Bird's-Eye View of Ministry in Slovenia

Hayley Newsom

Cultural Environment

A member of the European Union since 2004, Slovenia has a strong economy. However, high taxes and a limited job market are challenges people face.

Slovenians are proud of their rich culture and long history. Nestled between Western and Eastern Europe, it has endured pressures from all directions over the centuries.

Roughly half of the population identify themselves as Roman Catholic even after the years of communism as part of the former Yugoslavia. A growing disdain for organized "religion" and suspicion of the evangelical churches being cults have allowed Eastern thought and atheism to grow rapidly, especially among the younger generations.

Q & A with Slovenia National Campus Director Don Green

Q: What is unique about working with college students in Slovenia?

Don: It is a country of 2 million with its own language and cultural history. Students in Slovenia like their country; they're proud of it. They are not looking to emigrate somewhere else for a better life because they already have a good life right here.

It's an easy place to live, but spiritually it can be difficult at times. Over the years, the initial openness to the gospel has faded.

Slovenia has become more modernized. It's no longer novel to meet Americans. It takes a long time to get to know people because they tend to run in close circles with people they've known for most of their lives. Most people are very suspicious of missionaries, categorizing them as [members of] cults.

Q: Why did you and your wife Jodi go to Slovenia from the United States?

Don: I had been to Eastern Europe on a summer project and began praying for that part of the world. As I prayed, the door opened. I believe this is where God has led us. 

The majority of people [here] would describe themselves as Roman Catholic; but for most, their religion has very little correlation to how they live their lives. Most people have heard about Christianity, but they really don't know how they can have eternal life through Jesus. We feel like if we don't tell them, who will?

Q: Despite the obstacles, what is something that has been easy about doing ministry in Slovenia?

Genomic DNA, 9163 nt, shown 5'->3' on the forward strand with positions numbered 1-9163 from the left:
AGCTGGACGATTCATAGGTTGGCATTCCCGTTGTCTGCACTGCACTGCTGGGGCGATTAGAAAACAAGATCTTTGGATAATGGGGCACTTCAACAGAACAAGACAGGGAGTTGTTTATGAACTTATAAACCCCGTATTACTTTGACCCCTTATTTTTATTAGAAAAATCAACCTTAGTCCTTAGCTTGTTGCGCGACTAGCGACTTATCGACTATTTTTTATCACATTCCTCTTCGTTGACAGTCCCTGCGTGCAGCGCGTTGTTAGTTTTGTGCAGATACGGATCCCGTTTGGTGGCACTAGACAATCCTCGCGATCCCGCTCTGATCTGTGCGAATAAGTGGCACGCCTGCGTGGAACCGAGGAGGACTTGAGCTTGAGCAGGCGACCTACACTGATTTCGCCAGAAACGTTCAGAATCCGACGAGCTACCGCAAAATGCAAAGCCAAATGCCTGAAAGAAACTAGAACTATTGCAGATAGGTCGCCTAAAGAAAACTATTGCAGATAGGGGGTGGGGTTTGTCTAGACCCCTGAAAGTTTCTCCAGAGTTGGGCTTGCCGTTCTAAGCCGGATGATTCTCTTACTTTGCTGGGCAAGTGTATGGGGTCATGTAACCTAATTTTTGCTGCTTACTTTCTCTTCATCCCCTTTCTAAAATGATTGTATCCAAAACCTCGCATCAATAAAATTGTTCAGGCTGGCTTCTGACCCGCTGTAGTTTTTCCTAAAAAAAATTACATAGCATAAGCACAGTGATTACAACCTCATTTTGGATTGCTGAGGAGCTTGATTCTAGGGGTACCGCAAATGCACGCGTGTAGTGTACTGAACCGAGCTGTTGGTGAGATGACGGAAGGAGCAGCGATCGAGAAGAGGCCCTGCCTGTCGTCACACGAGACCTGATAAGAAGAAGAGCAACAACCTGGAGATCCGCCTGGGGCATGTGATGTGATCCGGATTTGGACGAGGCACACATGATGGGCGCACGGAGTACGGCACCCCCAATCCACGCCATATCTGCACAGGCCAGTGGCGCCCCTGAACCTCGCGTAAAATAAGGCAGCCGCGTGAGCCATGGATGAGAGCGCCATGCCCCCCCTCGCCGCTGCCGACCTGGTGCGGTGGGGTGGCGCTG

Don: Slovenians, especially students, are interested in American culture. For example, American football is a good draw. 

Several years ago, some missionaries started an American football team as a way to build relationships with Slovenians. They asked me to be the chaplain for the team. Now, I've known some of the guys for several years, and they asked me to coach. 

One of the captains on the team came to Christ a few years ago and has been growing steadily in the Lord. I have been able to [explain the gospel message to] everyone on the team either one-to-one or in a large group. Every year I get about 60 new rookies to work with.

Q: What would you like to see in the future for the ministry?

Don: I want to see us multiply. There have been many staff members and interns who have come and gone over the years. There's a trust factor that we contend with. Slovene students definitely respond better to fellow Slovenes.

I dream of having national staff members who love the Lord with all their hearts and, in turn, want to love others by telling them the best news the world has ever known, that Jesus died for them so that they can have life.

Overall, our time in Slovenia has been a time of real personal growth. It's been a joy living here and serving the Lord. While we don't know what the future holds for the ministry in Slovenia, we can be faithful because He's faithful.

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